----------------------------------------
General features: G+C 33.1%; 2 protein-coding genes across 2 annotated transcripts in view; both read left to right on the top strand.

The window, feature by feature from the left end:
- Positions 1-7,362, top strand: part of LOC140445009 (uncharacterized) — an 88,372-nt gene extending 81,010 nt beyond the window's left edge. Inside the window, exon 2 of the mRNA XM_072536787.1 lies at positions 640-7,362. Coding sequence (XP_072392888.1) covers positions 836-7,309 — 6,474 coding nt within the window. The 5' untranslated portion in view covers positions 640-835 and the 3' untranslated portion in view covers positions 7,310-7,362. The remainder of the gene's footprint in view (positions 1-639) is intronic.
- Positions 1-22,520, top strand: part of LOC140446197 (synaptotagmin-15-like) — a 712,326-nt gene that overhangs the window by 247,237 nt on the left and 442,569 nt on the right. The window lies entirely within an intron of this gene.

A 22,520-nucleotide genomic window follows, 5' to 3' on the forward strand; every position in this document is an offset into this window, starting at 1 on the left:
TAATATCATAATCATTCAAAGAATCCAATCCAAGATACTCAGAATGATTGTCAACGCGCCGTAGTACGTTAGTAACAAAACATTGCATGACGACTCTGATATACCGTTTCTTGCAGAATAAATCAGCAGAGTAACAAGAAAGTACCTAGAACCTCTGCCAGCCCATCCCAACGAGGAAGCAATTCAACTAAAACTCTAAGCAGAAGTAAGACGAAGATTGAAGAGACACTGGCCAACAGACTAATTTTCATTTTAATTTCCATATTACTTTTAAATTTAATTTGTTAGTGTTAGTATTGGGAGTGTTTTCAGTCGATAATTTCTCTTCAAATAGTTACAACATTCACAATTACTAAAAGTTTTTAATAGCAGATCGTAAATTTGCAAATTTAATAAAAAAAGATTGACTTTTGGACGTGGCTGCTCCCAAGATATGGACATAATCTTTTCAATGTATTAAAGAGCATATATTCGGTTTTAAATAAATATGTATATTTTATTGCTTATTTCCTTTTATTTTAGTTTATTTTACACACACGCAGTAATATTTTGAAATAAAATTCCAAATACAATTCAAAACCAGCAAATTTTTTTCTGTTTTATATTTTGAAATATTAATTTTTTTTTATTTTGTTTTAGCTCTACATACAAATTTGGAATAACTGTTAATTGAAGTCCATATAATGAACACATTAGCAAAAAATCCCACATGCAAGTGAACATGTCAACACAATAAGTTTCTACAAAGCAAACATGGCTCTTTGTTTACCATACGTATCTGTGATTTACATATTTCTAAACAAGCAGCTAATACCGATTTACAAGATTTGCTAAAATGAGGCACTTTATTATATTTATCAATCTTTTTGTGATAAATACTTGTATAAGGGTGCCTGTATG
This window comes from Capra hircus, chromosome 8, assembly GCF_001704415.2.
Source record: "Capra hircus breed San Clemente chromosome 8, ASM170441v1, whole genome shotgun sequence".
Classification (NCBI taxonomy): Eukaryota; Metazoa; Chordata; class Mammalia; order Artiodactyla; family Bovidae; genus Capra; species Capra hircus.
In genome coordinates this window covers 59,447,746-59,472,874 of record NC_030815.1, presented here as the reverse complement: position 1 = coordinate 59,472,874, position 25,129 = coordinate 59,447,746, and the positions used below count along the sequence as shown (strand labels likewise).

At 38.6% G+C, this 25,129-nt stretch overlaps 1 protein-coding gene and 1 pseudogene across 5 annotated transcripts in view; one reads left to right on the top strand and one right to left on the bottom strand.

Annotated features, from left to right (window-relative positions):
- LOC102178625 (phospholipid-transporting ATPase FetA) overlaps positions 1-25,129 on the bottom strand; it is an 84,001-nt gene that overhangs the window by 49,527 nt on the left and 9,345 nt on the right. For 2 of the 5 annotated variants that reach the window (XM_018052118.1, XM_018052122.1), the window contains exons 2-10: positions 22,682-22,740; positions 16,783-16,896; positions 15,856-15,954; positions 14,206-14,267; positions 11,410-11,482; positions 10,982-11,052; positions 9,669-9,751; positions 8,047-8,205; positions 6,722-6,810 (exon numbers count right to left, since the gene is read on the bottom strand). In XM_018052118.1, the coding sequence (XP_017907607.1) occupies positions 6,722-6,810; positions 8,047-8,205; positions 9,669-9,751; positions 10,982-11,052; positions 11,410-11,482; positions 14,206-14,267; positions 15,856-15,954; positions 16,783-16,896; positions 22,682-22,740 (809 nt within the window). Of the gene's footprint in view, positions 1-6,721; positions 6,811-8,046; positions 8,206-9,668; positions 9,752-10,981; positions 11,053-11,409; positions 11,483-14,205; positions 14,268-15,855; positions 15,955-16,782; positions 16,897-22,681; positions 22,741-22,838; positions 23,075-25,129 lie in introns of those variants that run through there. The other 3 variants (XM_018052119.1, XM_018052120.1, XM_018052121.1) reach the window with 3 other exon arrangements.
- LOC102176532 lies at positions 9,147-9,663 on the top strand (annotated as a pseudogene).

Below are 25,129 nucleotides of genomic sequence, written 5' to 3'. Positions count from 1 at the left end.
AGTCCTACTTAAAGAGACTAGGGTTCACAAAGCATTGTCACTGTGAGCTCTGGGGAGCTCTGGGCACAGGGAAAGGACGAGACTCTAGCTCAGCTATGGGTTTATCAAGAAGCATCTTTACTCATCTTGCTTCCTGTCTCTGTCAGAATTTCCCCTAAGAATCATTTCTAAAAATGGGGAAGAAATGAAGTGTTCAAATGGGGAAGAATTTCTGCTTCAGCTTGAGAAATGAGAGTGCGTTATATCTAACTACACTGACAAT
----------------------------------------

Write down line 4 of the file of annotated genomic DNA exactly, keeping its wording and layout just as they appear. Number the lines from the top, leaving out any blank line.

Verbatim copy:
- Positions 1-22,520, top strand: part of LOC140446197 (synaptotagmin-15-like) — a 712,326-nt gene that overhangs the window by 247,237 nt on the left and 442,569 nt on the right. The window lies entirely within an intron of this gene.